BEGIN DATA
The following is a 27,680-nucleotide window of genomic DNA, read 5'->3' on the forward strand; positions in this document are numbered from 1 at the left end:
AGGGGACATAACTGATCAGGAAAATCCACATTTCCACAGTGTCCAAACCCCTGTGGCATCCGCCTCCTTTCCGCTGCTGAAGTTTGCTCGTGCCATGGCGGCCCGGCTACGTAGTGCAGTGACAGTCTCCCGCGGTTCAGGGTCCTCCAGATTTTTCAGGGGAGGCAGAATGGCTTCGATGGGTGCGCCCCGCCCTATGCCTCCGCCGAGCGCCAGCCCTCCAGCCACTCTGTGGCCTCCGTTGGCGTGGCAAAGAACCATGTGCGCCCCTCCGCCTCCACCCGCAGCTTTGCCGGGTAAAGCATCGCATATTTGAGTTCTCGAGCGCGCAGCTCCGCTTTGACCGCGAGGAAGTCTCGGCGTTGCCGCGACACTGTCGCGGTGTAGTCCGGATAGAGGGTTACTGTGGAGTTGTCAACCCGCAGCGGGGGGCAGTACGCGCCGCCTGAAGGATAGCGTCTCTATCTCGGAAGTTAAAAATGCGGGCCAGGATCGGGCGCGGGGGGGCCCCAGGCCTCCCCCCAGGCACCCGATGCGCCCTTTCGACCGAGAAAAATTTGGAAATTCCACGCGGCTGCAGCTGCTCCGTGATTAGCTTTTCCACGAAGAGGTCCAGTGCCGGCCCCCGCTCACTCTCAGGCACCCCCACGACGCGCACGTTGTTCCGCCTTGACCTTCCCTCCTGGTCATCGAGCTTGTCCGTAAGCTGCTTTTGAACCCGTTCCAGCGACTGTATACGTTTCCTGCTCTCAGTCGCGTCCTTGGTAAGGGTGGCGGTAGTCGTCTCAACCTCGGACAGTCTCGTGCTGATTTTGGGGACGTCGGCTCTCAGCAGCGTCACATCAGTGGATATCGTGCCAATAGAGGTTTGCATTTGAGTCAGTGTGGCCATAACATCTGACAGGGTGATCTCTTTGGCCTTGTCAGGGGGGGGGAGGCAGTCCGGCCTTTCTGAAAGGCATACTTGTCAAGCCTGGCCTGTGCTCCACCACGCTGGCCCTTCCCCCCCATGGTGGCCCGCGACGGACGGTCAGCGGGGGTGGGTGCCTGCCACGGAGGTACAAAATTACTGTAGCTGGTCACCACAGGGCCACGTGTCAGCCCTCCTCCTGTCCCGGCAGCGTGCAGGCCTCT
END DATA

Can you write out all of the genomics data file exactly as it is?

The following is a 27,680-nucleotide window of genomic DNA, read 5'->3' on the forward strand; positions in this document are numbered from 1 at the left end:
AGGGGACATAACTGATCAGGAAAATCCACATTTCCACAGTGTCCAAACCCCTGTGGCATCCGCCTCCTTTCCGCTGCTGAAGTTTGCTCGTGCCATGGCGGCCCGGCTACGTAGTGCAGTGACAGTCTCCCGCGGTTCAGGGTCCTCCAGATTTTTCAGGGGAGGCAGAATGGCTTCGATGGGTGCGCCCCGCCCTATGCCTCCGCCGAGCGCCAGCCCTCCAGCCACTCTGTGGCCTCCGTTGGCGTGGCAAAGAACCATGTGCGCCCCTCCGCCTCCACCCGCAGCTTTGCCGGGTAAAGCATCGCATATTTGAGTTCTCGAGCGCGCAGCTCCGCTTTGACCGCGAGGAAGTCTCGGCGTTGCCGCGACACTGTCGCGGTGTAGTCCGGATAGAGGGTTACTGTGGAGTTGTCAACCCGCAGCGGGGGGCAGTACGCGCCGCCTGAAGGATAGCGTCTCTATCTCGGAAGTTAAAAATGCGGGCCAGGATCGGGCGCGGGGGGGCCCCAGGCCTCCCCCCAGGCACCCGATGCGCCCTTTCGACCGAGAAAAATTTGGAAATTCCACGCGGCTGCAGCTGCTCCGTGATTAGCTTTTCCACGAAGAGGTCCAGTGCCGGCCCCCGCTCACTCTCAGGCACCCCCACGACGCGCACGTTGTTCCGCCTTGACCTTCCCTCCTGGTCATCGAGCTTGTCCGTAAGCTGCTTTTGAACCCGTTCCAGCGACTGTATACGTTTCCTGCTCTCAGTCGCGTCCTTGGTAAGGGTGGCGGTAGTCGTCTCAACCTCGGACAGTCTCGTGCTGATTTTGGGGACGTCGGCTCTCAGCAGCGTCACATCAGTGGATATCGTGCCAATAGAGGTTTGCATTTGAGTCAGTGTGGCCATAACATCTGACAGGGTGATCTCTTTGGCCTTGTCAGGGGGGGGGAGGCAGTCCGGCCTTTCTGAAAGGCATACTTGTCAAGCCTGGCCTGTGCTCCACCACGCTGGCCCTTCCCCCCCATGGTGGCCCGCGACGGACGGTCAGCGGGGGTGGGTGCCTGCCACGGAGGTACAAAATTACTGTAGCTGGTCACCACAGGGCCACGTGTCAGCCCTCCTCCTGTCCCGGCAGCGTGCAGGCCTCT